The federal government reserves contracts for competition among small businesses owned by economically disadvantaged women. The contracts must be in industries where women-owned businesses are underrepresented. Businesses certify for EDWOSB status through the SBA. To be eligible for EDWOSB status:

Economically Disadvantaged Woman-Owned Small Business (EDWOSB)

  • A business must meet small business size standards.
  • Women must manage day-to-day operations and make long-term decisions.
  • A woman must hold the highest officer position and work at the business full-time during normal working hours.
  • At least 51 percent of your business must be owned by one or more economically disadvantaged women who are U.S. citizens. To qualify as economically disadvantaged through the EDWOSB program, a woman must meet these requirements:
    • Have a personal net worth of $750,000 or less.
    • The fair market value of all assets must be $6 million or less.
    • Have an adjusted gross yearly income (averaged over the three years prior to the certification) less than $350,000. 

There are also programs for veterans, Native Americans, and other disadvantaged groups.

What is the SAM Directory?

SAM stands for System Award Management.

In order to do any business with the federal government, you must register your business in the System for Award Management. The government will not hire any type of business that has not registered in the SAM directory.

We have an article on our site, Everything You Need to Know About SAM for Small Businesses, that gives you important information about this process.

As a smart entrepreneur, you have already used our site to register in the SAM directory. Congratulations on taking this important first step to become a government contractor.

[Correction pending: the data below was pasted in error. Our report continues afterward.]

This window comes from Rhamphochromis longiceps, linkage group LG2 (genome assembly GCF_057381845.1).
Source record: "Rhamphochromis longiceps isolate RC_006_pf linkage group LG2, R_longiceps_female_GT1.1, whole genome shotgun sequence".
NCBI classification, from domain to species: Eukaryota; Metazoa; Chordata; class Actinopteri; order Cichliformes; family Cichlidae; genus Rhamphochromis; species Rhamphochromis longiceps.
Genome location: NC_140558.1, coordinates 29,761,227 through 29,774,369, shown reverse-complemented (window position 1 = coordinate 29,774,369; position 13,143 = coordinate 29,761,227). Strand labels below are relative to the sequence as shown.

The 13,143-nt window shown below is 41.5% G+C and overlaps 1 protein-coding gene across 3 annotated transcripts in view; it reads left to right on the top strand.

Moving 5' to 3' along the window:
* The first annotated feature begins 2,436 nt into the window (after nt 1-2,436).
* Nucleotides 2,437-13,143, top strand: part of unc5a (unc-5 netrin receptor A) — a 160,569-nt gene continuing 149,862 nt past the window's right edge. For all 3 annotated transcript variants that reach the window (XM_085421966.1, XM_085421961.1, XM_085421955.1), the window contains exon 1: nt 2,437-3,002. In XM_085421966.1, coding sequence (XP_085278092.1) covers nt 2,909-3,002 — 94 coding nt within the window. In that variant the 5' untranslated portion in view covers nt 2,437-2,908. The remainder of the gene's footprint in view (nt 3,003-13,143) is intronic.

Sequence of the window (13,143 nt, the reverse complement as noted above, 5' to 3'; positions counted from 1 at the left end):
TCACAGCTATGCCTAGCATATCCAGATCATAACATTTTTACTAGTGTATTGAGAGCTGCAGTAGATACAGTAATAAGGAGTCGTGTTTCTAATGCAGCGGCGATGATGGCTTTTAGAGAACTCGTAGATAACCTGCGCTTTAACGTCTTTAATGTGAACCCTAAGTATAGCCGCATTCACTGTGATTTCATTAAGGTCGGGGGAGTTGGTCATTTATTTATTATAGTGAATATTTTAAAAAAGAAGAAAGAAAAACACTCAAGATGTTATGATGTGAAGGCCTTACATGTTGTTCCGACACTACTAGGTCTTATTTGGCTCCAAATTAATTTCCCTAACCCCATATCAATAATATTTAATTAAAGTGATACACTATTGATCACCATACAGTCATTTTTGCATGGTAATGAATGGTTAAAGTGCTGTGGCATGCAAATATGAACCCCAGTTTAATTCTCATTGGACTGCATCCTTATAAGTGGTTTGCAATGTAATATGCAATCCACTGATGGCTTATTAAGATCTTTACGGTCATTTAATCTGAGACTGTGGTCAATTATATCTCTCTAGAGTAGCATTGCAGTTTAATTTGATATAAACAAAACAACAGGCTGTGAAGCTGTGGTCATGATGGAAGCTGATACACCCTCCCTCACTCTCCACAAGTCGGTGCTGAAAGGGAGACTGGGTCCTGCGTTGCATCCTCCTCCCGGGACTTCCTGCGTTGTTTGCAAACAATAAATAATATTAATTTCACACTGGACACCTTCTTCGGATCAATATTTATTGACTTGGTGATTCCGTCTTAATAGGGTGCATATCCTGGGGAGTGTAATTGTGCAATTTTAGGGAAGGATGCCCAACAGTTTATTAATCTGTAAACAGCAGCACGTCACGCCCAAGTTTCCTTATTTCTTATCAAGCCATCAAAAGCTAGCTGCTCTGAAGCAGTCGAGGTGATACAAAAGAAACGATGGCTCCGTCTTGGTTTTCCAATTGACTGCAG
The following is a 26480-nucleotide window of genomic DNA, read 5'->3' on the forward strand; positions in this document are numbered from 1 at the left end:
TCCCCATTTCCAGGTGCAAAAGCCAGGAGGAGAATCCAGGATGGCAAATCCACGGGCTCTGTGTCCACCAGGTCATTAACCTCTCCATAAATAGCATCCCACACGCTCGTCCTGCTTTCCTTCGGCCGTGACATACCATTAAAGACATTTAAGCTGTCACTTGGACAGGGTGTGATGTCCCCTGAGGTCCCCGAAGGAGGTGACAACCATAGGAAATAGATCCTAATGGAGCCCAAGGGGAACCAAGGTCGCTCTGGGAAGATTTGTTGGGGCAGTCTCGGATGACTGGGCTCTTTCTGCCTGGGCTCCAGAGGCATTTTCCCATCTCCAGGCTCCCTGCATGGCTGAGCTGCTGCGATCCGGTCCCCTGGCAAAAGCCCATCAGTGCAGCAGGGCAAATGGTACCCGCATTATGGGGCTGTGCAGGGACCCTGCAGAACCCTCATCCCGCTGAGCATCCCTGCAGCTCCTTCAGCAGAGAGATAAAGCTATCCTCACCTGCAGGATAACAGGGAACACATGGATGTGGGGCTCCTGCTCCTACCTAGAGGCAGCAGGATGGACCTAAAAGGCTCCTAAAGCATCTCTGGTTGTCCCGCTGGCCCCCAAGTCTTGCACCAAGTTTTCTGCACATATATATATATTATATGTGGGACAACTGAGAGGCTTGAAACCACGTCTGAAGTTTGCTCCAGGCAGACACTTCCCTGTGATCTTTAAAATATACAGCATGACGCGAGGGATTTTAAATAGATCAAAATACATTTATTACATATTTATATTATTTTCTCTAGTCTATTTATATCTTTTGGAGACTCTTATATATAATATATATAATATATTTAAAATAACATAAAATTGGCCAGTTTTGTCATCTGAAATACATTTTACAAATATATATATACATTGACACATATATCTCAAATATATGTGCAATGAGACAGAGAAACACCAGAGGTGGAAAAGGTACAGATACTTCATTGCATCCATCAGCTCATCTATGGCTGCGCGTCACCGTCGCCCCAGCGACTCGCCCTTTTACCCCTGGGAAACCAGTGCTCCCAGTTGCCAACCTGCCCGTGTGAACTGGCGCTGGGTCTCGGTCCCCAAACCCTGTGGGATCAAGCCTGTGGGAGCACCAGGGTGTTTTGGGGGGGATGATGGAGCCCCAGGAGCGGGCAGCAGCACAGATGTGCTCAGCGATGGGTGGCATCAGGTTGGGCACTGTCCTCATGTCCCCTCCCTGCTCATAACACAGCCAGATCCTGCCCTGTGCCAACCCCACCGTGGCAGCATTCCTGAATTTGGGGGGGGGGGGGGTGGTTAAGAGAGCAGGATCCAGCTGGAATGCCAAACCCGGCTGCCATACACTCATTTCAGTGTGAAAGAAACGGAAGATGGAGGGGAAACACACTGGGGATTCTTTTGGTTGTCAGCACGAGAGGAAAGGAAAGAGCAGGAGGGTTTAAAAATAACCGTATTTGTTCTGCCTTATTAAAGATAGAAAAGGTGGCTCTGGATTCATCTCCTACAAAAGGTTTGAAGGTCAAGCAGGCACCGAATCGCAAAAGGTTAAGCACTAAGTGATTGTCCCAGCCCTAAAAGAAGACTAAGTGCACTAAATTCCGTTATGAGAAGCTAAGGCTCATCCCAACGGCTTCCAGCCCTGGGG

Now that I am in the SAM directory, where do I find Federal government contracting jobs?

The following are some places where you can find federal contracting opportunities:

Make sure your NAICS number is up to date and correct.

What is a NAICS number?

NAICS is a six-digit code that stands for the North American Industry Classification System. Many federal agencies post contracting opportunities using the NAICS codes. The NAICS is used as an internal reference that quickly describes what a business does. You want to make sure you have the correct NAICS number to qualify for as many contracting opportunities as possible.

The Bidding Process for government contracting.

Now that you met the needed requirements for being a Federal contractor, you are ready to submit bids.

Make sure you are responding to solicitations and not pre solicitations. Pre solicitations are only requests for information and might not lead to an actual job.

Carefully go through all the paperwork and follow directions. You want to make sure your bid is not thrown out for inaccuracy or failing to provide important data.

Now that you understand government contracting, your business is ready to make the most of these lucrative opportunities. Take the bull by the horns and help your business acquire this amazingly beneficial client.